I've stuck by it even when we arrived late in San Sebastian after a long day of driving to be told our pension house had been overbooked and we had to sleep two couples to a cramped family room in another pension house and then got no sleep because husband and son snored all night.
But today, my positive outlook is wearing a little thin.
That's because our youngest son came in and wake us at 8am this morning - not because we needed to get organised for our planned trip to beautiful Malaga on the Costa Del Sol, south of Granada, but because his partner's laptop was missing.
A tidy up and search of the apartment in Granada's Old Town proved fruitless.
It seems some time after 2am, when they went to sleep, someone walking down the Albayzin alleyway steps next to the apartment has put their hand through the closed but unlocked window and hit the jackpot.
The opportunistic thief would have had to push the hinged timber shutters open, place his hand through the "jail-like" vertical bars on the window, undo the charging connector from the laptop sitting on the window ledge, then raise the heavy computer vertically through the bars - all while the couple slept immediately next to it on a sofa bed.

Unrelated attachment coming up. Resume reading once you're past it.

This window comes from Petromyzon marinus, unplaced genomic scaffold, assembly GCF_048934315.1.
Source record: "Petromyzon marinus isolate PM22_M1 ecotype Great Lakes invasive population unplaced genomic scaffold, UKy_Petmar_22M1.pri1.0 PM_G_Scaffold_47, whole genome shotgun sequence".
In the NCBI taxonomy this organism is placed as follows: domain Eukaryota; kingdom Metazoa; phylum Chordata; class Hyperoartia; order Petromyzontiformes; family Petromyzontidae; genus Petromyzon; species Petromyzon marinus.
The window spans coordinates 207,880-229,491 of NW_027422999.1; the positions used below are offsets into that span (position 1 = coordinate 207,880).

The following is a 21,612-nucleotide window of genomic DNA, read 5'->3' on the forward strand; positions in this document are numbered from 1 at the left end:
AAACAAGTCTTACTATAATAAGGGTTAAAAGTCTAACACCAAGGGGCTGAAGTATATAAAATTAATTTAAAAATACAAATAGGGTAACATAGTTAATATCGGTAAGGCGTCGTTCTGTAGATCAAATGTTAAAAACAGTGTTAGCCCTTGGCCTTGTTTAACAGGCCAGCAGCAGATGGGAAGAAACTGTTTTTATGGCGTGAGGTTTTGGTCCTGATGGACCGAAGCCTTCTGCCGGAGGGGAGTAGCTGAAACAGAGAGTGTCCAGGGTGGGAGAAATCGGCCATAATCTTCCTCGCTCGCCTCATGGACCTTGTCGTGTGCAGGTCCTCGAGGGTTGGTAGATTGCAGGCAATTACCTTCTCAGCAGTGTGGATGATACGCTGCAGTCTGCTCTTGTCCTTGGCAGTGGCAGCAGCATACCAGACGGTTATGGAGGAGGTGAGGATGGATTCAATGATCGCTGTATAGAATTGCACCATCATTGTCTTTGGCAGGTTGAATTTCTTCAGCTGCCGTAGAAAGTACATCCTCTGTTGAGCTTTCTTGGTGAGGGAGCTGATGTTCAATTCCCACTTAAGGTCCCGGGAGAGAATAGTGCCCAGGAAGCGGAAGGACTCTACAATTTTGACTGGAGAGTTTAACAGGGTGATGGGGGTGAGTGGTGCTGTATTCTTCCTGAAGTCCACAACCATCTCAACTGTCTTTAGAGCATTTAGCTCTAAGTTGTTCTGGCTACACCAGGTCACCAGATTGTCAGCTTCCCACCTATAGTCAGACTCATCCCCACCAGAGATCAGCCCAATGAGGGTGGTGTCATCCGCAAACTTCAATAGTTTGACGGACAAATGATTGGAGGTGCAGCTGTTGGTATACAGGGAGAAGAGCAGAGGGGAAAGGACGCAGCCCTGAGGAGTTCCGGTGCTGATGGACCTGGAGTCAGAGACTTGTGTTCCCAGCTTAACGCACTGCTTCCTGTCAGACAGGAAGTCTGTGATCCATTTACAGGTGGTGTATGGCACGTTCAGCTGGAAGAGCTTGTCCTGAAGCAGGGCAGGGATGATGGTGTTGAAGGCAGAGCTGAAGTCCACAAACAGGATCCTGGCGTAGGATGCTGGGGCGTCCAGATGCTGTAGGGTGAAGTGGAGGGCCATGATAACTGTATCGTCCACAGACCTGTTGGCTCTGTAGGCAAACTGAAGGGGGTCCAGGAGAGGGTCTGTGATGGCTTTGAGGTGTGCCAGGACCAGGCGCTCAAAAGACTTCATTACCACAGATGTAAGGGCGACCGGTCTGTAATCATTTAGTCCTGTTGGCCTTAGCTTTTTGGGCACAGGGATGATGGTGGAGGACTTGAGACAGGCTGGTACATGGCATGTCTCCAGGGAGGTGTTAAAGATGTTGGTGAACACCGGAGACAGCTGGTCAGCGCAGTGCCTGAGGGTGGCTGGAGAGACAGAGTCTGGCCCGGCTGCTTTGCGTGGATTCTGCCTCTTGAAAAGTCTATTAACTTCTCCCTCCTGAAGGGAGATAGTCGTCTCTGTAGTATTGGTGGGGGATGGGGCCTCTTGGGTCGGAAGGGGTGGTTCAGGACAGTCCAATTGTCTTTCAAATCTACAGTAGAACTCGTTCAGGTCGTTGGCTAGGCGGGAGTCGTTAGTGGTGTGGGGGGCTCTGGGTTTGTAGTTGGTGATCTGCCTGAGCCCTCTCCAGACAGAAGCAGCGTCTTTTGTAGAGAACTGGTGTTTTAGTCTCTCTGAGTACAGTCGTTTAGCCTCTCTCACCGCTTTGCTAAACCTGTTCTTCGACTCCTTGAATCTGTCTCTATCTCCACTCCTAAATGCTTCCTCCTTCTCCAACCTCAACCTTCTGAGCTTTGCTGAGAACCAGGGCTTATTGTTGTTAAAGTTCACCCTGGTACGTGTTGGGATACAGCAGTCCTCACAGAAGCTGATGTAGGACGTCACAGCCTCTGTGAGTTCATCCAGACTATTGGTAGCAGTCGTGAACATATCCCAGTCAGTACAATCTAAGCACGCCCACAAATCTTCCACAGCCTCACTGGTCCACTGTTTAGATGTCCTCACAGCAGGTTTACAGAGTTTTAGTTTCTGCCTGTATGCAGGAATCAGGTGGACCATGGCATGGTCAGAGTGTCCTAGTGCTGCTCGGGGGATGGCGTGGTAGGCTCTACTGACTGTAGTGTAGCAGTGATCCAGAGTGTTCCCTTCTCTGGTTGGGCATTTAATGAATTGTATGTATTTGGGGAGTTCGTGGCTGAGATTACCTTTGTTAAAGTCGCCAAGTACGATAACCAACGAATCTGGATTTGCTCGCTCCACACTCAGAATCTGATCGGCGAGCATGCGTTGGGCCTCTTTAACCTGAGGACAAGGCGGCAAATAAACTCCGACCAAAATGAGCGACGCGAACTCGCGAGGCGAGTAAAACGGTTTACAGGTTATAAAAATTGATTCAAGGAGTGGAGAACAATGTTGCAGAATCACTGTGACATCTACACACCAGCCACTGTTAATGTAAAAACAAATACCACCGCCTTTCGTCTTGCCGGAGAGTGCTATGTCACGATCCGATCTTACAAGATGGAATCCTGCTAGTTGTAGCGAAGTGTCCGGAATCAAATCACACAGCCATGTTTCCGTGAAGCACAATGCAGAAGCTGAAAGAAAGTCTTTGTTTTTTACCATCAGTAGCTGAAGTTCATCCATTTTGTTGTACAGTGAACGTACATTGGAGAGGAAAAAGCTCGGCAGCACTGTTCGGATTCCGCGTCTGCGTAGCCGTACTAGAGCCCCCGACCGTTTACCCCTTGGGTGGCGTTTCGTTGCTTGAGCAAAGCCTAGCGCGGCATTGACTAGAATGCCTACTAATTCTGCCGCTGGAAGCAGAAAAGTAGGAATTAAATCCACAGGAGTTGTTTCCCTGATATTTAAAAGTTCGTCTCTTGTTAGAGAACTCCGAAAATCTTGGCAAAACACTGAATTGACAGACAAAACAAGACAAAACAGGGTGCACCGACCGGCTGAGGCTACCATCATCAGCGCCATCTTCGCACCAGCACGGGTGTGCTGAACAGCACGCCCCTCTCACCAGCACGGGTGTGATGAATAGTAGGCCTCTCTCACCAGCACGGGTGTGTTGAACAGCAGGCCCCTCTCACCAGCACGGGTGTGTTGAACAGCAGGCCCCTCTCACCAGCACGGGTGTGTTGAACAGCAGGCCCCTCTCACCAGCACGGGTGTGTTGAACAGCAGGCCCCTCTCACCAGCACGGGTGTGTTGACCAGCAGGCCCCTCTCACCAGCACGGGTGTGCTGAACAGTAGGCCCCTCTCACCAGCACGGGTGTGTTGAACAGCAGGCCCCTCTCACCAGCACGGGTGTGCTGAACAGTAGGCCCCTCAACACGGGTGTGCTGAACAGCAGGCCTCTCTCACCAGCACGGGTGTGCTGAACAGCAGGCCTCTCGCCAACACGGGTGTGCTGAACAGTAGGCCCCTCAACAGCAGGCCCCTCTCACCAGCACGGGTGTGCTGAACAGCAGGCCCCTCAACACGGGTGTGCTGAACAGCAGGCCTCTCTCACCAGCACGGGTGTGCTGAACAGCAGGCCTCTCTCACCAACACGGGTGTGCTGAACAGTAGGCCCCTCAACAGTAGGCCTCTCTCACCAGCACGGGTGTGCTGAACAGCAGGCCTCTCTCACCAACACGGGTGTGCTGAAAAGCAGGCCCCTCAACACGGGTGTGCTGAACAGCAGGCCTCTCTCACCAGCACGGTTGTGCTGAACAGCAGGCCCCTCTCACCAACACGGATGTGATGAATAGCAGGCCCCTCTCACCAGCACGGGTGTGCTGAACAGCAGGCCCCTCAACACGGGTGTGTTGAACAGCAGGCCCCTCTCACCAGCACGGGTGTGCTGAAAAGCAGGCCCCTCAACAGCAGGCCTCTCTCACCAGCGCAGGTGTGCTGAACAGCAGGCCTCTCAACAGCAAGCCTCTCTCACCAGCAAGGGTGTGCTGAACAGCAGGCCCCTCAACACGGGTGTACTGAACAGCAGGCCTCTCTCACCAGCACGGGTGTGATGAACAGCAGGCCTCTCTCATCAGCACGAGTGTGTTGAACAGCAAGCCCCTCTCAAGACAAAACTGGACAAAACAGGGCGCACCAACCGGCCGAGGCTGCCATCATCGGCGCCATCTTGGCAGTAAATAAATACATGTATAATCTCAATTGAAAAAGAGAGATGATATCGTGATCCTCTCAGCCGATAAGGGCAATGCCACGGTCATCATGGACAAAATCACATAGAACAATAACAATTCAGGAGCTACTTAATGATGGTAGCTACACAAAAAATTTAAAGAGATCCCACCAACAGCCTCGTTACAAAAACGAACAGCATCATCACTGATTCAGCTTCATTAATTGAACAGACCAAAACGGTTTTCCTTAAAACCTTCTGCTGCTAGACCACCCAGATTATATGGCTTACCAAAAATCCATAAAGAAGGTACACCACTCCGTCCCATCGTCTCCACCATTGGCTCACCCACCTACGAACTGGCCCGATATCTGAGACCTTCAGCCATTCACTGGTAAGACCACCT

With limited power and a password needed to unlock the laptop, it will be of little use to the thief or subsequent buyer except to sell for parts.
Of more concern is the loss of holiday snaps, resumes, original music recordings, and other personal information.
The pair also were using the laptop as their major means of communication while away.
Our hotel manager was helpful and sympathetic, calling the police for us and giving the address of the nearest police station.
We spent the next two hours finding our public carpark, getting to the police headquarters and waiting while a statement was given to a translator over the phone ... instead of driving to Malaga.
Hopefully, travel insurance minus the excess will cover the loss once back at home.
But if nothing else, this is a cold reminder that the GFC hit Spain hard and that desperate people will always be willing to take advantage of others, no matter how careful you think you are with your money and possessions. A tough lesson to learn.
Don't get me wrong: we'll always have our memories of a great holiday and family time in Spain.
But with two more weeks until touching down in Brisbane, every day in Europe from here on will really need to be a good day in Europe.

WANTED: The missing laptop, as seen in Santorini.